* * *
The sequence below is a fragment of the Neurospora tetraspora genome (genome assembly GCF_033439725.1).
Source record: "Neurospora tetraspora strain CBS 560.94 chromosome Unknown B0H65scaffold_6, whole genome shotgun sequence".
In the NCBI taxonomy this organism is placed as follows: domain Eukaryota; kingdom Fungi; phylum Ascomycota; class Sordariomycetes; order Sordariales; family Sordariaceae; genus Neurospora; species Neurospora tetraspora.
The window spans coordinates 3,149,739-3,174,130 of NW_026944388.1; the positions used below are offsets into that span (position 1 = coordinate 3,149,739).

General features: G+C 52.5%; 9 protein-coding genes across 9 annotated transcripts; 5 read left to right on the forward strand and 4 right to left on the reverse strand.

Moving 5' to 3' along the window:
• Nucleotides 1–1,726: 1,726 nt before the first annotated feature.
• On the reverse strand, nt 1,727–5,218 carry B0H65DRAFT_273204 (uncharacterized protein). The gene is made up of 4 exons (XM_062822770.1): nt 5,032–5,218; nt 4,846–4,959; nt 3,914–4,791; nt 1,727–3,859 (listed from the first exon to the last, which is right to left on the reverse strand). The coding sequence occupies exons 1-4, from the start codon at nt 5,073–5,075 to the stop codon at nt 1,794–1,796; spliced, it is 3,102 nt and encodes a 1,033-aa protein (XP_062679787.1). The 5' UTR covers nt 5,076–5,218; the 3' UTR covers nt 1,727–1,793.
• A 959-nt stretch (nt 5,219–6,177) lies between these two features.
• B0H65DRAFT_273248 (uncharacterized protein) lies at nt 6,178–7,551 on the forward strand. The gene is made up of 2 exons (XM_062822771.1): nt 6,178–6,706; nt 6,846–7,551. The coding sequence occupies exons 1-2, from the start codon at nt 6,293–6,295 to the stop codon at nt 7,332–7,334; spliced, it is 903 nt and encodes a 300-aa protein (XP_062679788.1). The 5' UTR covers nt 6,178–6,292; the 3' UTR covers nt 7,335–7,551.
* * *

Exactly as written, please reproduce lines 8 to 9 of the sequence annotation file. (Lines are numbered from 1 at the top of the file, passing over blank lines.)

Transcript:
• On the reverse strand, nt 1,727–5,218 carry B0H65DRAFT_273204 (uncharacterized protein). The gene is made up of 4 exons (XM_062822770.1): nt 5,032–5,218; nt 4,846–4,959; nt 3,914–4,791; nt 1,727–3,859 (listed from the first exon to the last, which is right to left on the reverse strand). The coding sequence occupies exons 1-4, from the start codon at nt 5,073–5,075 to the stop codon at nt 1,794–1,796; spliced, it is 3,102 nt and encodes a 1,033-aa protein (XP_062679787.1). The 5' UTR covers nt 5,076–5,218; the 3' UTR covers nt 1,727–1,793.
• A 959-nt stretch (nt 5,219–6,177) lies between these two features.